Heard the one about the filthy female comics?
After the success of Bridesmaids, potty-mouthed funny girls are setting their sights on TV, writes Ed Power
It's not quite the second coming of the suffragettes but the whiff of revolution in the air is nonetheless unmistakable.
One of the last bastions of the entertainment industry is about to be stormed by a new crop of female comedians: the low-brow, potty mouthed sitcom. Starting this autumn, a series of groundbreaking shows will aim to prove that , when it comes to swearing, drinking and fleeing commitment, the modern woman can give any man a run for his money.
Three new comedies are leading the charge. Starring cult movie star Kat Dennings, 2 Broke Girls chronicles the disastrous love life of a straight-talking New York waitress. How straight talking? Well, in the first episode she tells a customer that -- look away now, sensitive readers -- the sound of him clicking his fingers "dries her vagina".
Equally explicit is Whitney, a vehicle for X-rated stand-up Whitney Cummings whose screen character is a liquor-loving wise-cracker who refuses to marry her long-term boyfriend.
Seeking to make a television star of indie cinema queen Zooey Deschanel, New Girl, meanwhile, is about a recently dumped 20-something who sits around her apartment all day watching Dirty Dancing and sobbing into her kleenex.
All these shows have just debuted in the US to impressive ratings and are expected to air on Irish TV before Christmas.
Until recently edgy female comedians were about as common a sight on TV as an Irish rugby team at a World Cup semi-final. Even when the 'gas ceiling' was shattered, the expectation was that lady comics, in addition to being hilarious, would stay demure and graceful. There's a reason you didn't see Carrie Bradshaw chugging beer in her underwear or why the cast of Desperate Housewives never crack any fart gags. Received wisdom stated that, though audiences might theoretically be open to the idea of a funny woman, they wouldn't warm to one who threw around the 'v' word or had a violent aversion to marriage.
However, such stereotypical views were spun on their head this year with the surprise success of Bridesmaids, a low-rent chortle-fest in which women occupied the badly behaving roles usually taken by men. Even though it was produced by gross-out king, Judd Apatow, the general view was that Bridesmaids would flop.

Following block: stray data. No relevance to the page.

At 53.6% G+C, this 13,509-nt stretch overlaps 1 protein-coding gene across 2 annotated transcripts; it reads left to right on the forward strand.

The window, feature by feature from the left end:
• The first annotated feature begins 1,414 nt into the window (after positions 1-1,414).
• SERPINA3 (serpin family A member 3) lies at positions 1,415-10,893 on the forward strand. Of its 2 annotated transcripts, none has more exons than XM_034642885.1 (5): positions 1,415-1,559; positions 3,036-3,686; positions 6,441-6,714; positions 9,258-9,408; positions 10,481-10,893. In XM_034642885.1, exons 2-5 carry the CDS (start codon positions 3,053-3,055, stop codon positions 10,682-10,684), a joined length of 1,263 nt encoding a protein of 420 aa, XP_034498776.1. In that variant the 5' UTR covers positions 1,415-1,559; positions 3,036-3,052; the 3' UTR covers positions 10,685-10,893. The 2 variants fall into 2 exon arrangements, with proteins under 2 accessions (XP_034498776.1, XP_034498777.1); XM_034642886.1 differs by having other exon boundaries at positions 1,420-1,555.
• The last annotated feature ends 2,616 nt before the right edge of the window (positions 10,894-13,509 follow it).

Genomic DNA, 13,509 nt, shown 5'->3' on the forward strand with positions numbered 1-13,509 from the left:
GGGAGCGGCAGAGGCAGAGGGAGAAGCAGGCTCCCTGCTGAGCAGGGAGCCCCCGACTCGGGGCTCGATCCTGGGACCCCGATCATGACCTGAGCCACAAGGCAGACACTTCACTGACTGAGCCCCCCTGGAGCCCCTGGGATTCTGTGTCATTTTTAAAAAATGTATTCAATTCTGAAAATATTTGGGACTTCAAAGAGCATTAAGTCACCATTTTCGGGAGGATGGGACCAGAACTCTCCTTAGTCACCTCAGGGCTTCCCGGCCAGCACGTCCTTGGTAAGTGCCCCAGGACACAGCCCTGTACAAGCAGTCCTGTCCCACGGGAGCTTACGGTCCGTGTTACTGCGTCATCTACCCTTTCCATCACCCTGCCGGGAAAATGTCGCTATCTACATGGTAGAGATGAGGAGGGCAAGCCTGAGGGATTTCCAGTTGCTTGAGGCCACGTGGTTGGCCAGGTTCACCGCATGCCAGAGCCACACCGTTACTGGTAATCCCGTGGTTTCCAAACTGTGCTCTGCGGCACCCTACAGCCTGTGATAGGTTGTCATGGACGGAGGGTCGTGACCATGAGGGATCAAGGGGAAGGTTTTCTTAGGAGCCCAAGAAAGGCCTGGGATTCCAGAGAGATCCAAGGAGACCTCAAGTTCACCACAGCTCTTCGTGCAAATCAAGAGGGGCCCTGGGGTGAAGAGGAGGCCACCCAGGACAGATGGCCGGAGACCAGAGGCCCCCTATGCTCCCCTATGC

When it was a huge hit, earning $283m on a budget of $32m, every assumption the industry had about women in comedy went up in smoke.
Not that all the credit can go to a single movie. Over the past decade, comedy has become notably less hostile to women. In the late 90s, female stand-ups were a novelty. Nowadays, nobody blinks when a woman gets on stage.
'When I started, people would look at you as if you had two heads," says Birmingham-based Irish stand-up Sheila McMahon. "There was definitely a sense of 'what does she think she's doing up there?' It's all changed. I was doing a show last night and there were two other female comedians on the bill. Nobody blinked."
Behind the scenes, of course, comedy remains very much a man's game. The majority of comedy writers are male and most tend to come from the same social class. "It's mostly white middle-class educated guys," says US comedian Demetri Martin of his time writing for Conan O'Brien. "When I was there I think there was, like, one woman writer on staff."
The other big vogue in American comedy is the 'washed up guy' sitcom. Last Man Standing, Man Up and Up All Night portray men as underemployed spongers whose only talent is lounging on the sofa as their significant others go out and support them.
You can see what the writers of such programmes are getting at. Men, they seem to be arguing, have been so emasculated by the sexual revolution they don't know what their purpose is anymore. Or as Tim Allen's character says in Last Man Standing: "What happened to men? Men used to build cities just because they could burn them down. They used to get a haircut from a guy named Hank. Modern men, what do you do? You run from things, from responsibility, from fatherhood. You can't even change a tire. Get off the couch, you moron, and go outside."
For all that, feminists tempted to toast the dawning of a new era are advised to keep the champagne corked for now.
The risqué fem-com could well be merely a passing fad. Television, after all, is notoriously quick to hitch aboard the nearest bandwagon. Look at the slew of Mad Men-inspired shows about to come our way (starting with Christina Ricci's Pan Am and the Hugh Hefner approved Playboy Club). There is always a sense of easy come, easy go about these trends.
Nor is there any avoiding the fact that, though they may swear and drink like troopers, the stars of 2 Broke Girls, Whitney and New Girl have something else in common too. All are conventionally good looking.
It remains the case that the only ugly comedians you see on television are men. Until that changes, it's hard to think that women are even close to achieving equality.